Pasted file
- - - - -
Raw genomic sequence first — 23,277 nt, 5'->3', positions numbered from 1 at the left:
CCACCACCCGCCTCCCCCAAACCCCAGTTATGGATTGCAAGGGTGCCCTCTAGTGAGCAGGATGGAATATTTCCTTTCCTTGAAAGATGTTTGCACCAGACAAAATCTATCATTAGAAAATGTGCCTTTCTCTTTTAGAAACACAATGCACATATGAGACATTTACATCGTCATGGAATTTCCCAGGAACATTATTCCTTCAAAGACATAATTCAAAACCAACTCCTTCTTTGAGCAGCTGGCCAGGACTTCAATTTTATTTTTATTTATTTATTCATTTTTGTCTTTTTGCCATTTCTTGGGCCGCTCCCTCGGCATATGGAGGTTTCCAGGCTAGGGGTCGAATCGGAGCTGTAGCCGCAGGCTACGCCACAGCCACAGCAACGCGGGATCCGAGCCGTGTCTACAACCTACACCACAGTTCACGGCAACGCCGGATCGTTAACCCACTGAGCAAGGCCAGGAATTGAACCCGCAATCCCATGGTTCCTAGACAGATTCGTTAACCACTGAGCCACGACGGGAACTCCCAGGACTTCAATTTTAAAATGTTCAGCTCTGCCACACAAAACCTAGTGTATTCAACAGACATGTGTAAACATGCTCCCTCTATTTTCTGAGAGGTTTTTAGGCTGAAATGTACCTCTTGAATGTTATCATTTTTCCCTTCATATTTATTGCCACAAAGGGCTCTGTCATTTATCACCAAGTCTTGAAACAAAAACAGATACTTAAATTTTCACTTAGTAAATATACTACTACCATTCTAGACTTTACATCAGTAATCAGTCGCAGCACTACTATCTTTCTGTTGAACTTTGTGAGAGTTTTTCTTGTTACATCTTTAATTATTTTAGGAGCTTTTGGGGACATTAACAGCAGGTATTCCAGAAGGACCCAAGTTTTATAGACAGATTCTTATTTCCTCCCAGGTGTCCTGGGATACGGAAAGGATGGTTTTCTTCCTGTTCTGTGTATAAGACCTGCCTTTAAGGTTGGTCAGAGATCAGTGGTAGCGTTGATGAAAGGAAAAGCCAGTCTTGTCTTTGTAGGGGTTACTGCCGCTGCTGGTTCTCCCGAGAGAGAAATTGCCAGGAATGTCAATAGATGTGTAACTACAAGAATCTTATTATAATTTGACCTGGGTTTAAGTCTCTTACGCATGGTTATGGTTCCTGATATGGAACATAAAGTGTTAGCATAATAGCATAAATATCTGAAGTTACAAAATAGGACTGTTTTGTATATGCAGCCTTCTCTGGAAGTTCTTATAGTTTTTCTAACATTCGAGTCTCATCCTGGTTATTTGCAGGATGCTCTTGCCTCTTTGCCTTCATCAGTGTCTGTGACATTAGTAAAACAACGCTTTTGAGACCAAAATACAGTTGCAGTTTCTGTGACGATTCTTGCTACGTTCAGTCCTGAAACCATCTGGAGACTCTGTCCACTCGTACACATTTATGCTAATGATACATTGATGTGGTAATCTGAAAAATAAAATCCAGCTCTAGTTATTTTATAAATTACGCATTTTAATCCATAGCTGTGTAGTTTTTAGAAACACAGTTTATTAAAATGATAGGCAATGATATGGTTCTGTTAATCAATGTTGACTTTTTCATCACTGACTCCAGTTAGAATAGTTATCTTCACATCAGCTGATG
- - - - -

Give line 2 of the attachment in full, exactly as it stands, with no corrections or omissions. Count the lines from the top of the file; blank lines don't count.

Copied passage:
CCACCACCCGCCTCCCCCAAACCCCAGTTATGGATTGCAAGGGTGCCCTCTAGTGAGCAGGATGGAATATTTCCTTTCCTTGAAAGATGTTTGCACCAGACAAAATCTATCATTAGAAAATGTGCCTTTCTCTTTTAGAAACACAATGCACATATGAGACATTTACATCGTCATGGAATTTCCCAGGAACATTATTCCTTCAAAGACATAATTCAAAACCAACTCCTTCTTTGAGCAGCTGGCCAGGACTTCAATTTTATTTTTATTTATTTATTCATTTTTGTCTTTTTGCCATTTCTTGGGCCGCTCCCTCGGCATATGGAGGTTTCCAGGCTAGGGGTCGAATCGGAGCTGTAGCCGCAGGCTACGCCACAGCCACAGCAACGCGGGATCCGAGCCGTGTCTACAACCTACACCACAGTTCACGGCAACGCCGGATCGTTAACCCACTGAGCAAGGCCAGGAATTGAACCCGCAATCCCATGGTTCCTAGACAGATTCGTTAACCACTGAGCCACGACGGGAACTCCCAGGACTTCAATTTTAAAATGTTCAGCTCTGCCACACAAAACCTAGTGTATTCAACAGACATGTGTAAACATGCTCCCTCTATTTTCTGAGAGGTTTTTAGGCTGAAATGTACCTCTTGAATGTTATCATTTTTCCCTTCATATTTATTGCCACAAAGGGCTCTGTCATTTATCACCAAGTCTTGAAACAAAAACAGATACTTAAATTTTCACTTAGTAAATATACTACTACCATTCTAGACTTTACATCAGTAATCAGTCGCAGCACTACTATCTTTCTGTTGAACTTTGTGAGAGTTTTTCTTGTTACATCTTTAATTATTTTAGGAGCTTTTGGGGACATTAACAGCAGGTATTCCAGAAGGACCCAAGTTTTATAGACAGATTCTTATTTCCTCCCAGGTGTCCTGGGATACGGAAAGGATGGTTTTCTTCCTGTTCTGTGTATAAGACCTGCCTTTAAGGTTGGTCAGAGATCAGTGGTAGCGTTGATGAAAGGAAAAGCCAGTCTTGTCTTTGTAGGGGTTACTGCCGCTGCTGGTTCTCCCGAGAGAGAAATTGCCAGGAATGTCAATAGATGTGTAACTACAAGAATCTTATTATAATTTGACCTGGGTTTAAGTCTCTTACGCATGGTTATGGTTCCTGATATGGAACATAAAGTGTTAGCATAATAGCATAAATATCTGAAGTTACAAAATAGGACTGTTTTGTATATGCAGCCTTCTCTGGAAGTTCTTATAGTTTTTCTAACATTCGAGTCTCATCCTGGTTATTTGCAGGATGCTCTTGCCTCTTTGCCTTCATCAGTGTCTGTGACATTAGTAAAACAACGCTTTTGAGACCAAAATACAGTTGCAGTTTCTGTGACGATTCTTGCTACGTTCAGTCCTGAAACCATCTGGAGACTCTGTCCACTCGTACACATTTATGCTAATGATACATTGATGTGGTAATCTGAAAAATAAAATCCAGCTCTAGTTATTTTATAAATTACGCATTTTAATCCATAGCTGTGTAGTTTTTAGAAACACAGTTTATTAAAATGATAGGCAATGATATGGTTCTGTTAATCAATGTTGACTTTTTCATCACTGACTCCAGTTAGAATAGTTATCTTCACATCAGCTGATG